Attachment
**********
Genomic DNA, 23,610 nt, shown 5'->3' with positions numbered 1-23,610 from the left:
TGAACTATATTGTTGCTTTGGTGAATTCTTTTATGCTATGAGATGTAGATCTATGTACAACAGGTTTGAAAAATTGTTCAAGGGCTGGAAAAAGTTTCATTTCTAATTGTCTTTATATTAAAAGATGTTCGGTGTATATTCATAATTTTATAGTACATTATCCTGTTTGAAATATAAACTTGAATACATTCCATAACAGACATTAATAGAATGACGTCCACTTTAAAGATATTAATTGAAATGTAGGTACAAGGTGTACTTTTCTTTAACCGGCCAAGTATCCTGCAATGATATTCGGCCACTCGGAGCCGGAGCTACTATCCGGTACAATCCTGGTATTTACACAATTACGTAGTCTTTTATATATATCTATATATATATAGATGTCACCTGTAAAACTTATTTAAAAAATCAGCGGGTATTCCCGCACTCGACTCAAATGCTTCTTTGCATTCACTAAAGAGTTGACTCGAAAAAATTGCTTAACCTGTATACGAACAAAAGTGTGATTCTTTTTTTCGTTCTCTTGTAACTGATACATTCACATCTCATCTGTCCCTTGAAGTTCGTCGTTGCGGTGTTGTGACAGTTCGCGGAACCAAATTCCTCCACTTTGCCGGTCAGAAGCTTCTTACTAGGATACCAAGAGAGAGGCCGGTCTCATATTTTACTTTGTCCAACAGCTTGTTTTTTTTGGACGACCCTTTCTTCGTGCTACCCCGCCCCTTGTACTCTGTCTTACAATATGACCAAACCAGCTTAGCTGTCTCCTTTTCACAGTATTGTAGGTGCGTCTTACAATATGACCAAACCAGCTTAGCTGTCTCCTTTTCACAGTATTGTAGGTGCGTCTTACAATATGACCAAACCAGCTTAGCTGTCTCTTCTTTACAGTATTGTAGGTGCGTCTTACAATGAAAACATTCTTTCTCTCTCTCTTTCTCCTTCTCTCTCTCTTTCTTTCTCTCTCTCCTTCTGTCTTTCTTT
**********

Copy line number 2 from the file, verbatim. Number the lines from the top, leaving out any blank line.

TGAACTATATTGTTGCTTTGGTGAATTCTTTTATGCTATGAGATGTAGATCTATGTACAACAGGTTTGAAAAATTGTTCAAGGGCTGGAAAAAGTTTCATTTCTAATTGTCTTTATATTAAAAGATGTTCGGTGTATATTCATAATTTTATAGTACATTATCCTGTTTGAAATATAAACTTGAATACATTCCATAACAGACATTAATAGAATGACGTCCACTTTAAAGATATTAATTGAAATGTAGGTACAAGGTGTACTTTTCTTTAACCGGCCAAGTATCCTGCAATGATATTCGGCCACTCGGAGCCGGAGCTACTATCCGGTACAATCCTGGTATTTACACAATTACGTAGTCTTTTATATATATCTATATATATATAGATGTCACCTGTAAAACTTATTTAAAAAATCAGCGGGTATTCCCGCACTCGACTCAAATGCTTCTTTGCATTCACTAAAGAGTTGACTCGAAAAAATTGCTTAACCTGTATACGAACAAAAGTGTGATTCTTTTTTTCGTTCTCTTGTAACTGATACATTCACATCTCATCTGTCCCTTGAAGTTCGTCGTTGCGGTGTTGTGACAGTTCGCGGAACCAAATTCCTCCACTTTGCCGGTCAGAAGCTTCTTACTAGGATACCAAGAGAGAGGCCGGTCTCATATTTTACTTTGTCCAACAGCTTGTTTTTTTTGGACGACCCTTTCTTCGTGCTACCCCGCCCCTTGTACTCTGTCTTACAATATGACCAAACCAGCTTAGCTGTCTCCTTTTCACAGTATTGTAGGTGCGTCTTACAATATGACCAAACCAGCTTAGCTGTCTCCTTTTCACAGTATTGTAGGTGCGTCTTACAATATGACCAAACCAGCTTAGCTGTCTCTTCTTTACAGTATTGTAGGTGCGTCTTACAATGAAAACATTCTTTCTCTCTCTCTTTCTCCTTCTCTCTCTCTTTCTTTCTCTCTCTCCTTCTGTCTTTCTTT